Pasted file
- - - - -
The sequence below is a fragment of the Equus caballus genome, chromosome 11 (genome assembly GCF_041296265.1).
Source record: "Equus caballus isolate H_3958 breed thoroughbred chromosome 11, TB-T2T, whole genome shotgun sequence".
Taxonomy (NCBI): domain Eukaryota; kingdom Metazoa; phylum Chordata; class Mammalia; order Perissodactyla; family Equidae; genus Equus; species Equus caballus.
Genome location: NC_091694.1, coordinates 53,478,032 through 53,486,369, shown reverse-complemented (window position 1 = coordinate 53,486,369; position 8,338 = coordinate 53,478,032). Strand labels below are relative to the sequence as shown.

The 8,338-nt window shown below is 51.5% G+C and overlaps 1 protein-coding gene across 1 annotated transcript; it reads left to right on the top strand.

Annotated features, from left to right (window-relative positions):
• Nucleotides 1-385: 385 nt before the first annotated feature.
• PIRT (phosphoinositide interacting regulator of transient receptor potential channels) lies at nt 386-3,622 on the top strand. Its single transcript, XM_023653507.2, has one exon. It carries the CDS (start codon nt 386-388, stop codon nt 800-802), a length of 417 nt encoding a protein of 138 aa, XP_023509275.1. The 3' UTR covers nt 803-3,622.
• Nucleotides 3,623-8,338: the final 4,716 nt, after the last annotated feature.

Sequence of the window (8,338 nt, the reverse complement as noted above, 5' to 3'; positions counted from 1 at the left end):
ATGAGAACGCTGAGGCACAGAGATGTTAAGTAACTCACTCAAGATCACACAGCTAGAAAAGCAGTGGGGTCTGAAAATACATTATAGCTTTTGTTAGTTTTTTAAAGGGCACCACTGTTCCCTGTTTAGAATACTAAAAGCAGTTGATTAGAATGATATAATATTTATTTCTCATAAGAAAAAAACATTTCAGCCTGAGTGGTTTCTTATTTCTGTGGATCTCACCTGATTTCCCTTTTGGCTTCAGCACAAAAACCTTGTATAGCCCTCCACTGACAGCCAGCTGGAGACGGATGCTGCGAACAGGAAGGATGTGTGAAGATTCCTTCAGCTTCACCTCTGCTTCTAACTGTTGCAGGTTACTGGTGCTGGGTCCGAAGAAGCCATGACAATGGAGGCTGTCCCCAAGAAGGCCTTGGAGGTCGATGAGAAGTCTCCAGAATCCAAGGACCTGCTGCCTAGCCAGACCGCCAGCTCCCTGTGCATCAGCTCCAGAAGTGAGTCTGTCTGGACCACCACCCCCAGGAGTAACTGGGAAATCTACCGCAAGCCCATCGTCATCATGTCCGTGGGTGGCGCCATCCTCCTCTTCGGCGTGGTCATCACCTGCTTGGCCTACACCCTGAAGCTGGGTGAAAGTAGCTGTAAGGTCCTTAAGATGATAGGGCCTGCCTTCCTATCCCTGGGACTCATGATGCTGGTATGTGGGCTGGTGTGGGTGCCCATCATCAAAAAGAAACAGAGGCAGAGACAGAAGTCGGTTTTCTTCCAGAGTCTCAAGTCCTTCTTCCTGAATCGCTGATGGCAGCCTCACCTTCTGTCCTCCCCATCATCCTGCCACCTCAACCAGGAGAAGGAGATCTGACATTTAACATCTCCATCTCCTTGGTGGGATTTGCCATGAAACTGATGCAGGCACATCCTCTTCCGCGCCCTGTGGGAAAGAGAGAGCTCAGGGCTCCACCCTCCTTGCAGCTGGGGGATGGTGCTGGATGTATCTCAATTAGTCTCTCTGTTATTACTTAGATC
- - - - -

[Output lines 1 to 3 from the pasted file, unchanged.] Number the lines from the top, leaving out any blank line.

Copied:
The sequence below is a fragment of the Equus caballus genome, chromosome 11 (genome assembly GCF_041296265.1).
Source record: "Equus caballus isolate H_3958 breed thoroughbred chromosome 11, TB-T2T, whole genome shotgun sequence".
Taxonomy (NCBI): domain Eukaryota; kingdom Metazoa; phylum Chordata; class Mammalia; order Perissodactyla; family Equidae; genus Equus; species Equus caballus.